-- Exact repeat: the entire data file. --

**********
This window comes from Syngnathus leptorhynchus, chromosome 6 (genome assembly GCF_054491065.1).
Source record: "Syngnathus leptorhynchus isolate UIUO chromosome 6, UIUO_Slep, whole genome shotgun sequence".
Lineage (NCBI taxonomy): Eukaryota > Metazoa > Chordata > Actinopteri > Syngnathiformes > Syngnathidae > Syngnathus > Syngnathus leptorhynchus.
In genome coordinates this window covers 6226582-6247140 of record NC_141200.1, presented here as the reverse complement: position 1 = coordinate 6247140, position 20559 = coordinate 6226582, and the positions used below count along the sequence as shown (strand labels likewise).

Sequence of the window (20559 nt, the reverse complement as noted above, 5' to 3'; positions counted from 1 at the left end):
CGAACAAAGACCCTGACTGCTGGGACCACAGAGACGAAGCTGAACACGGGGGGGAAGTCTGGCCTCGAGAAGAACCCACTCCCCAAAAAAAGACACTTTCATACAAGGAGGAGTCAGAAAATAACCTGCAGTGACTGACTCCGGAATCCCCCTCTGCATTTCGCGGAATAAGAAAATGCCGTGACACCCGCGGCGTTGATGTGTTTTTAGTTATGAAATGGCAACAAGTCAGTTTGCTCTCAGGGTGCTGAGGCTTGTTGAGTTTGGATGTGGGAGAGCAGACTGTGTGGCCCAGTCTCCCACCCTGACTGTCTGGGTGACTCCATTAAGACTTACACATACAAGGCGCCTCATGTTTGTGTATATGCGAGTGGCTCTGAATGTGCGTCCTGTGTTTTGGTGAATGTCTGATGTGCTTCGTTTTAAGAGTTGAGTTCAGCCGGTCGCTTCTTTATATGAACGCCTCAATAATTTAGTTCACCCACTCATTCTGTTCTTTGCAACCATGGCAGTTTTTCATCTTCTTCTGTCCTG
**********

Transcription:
This window comes from Syngnathus leptorhynchus, chromosome 6 (genome assembly GCF_054491065.1).
Source record: "Syngnathus leptorhynchus isolate UIUO chromosome 6, UIUO_Slep, whole genome shotgun sequence".
Lineage (NCBI taxonomy): Eukaryota > Metazoa > Chordata > Actinopteri > Syngnathiformes > Syngnathidae > Syngnathus > Syngnathus leptorhynchus.
In genome coordinates this window covers 6226582-6247140 of record NC_141200.1, presented here as the reverse complement: position 1 = coordinate 6247140, position 20559 = coordinate 6226582, and the positions used below count along the sequence as shown (strand labels likewise).

Sequence of the window (20559 nt, the reverse complement as noted above, 5' to 3'; positions counted from 1 at the left end):
CGAACAAAGACCCTGACTGCTGGGACCACAGAGACGAAGCTGAACACGGGGGGGAAGTCTGGCCTCGAGAAGAACCCACTCCCCAAAAAAAGACACTTTCATACAAGGAGGAGTCAGAAAATAACCTGCAGTGACTGACTCCGGAATCCCCCTCTGCATTTCGCGGAATAAGAAAATGCCGTGACACCCGCGGCGTTGATGTGTTTTTAGTTATGAAATGGCAACAAGTCAGTTTGCTCTCAGGGTGCTGAGGCTTGTTGAGTTTGGATGTGGGAGAGCAGACTGTGTGGCCCAGTCTCCCACCCTGACTGTCTGGGTGACTCCATTAAGACTTACACATACAAGGCGCCTCATGTTTGTGTATATGCGAGTGGCTCTGAATGTGCGTCCTGTGTTTTGGTGAATGTCTGATGTGCTTCGTTTTAAGAGTTGAGTTCAGCCGGTCGCTTCTTTATATGAACGCCTCAATAATTTAGTTCACCCACTCATTCTGTTCTTTGCAACCATGGCAGTTTTTCATCTTCTTCTGTCCTG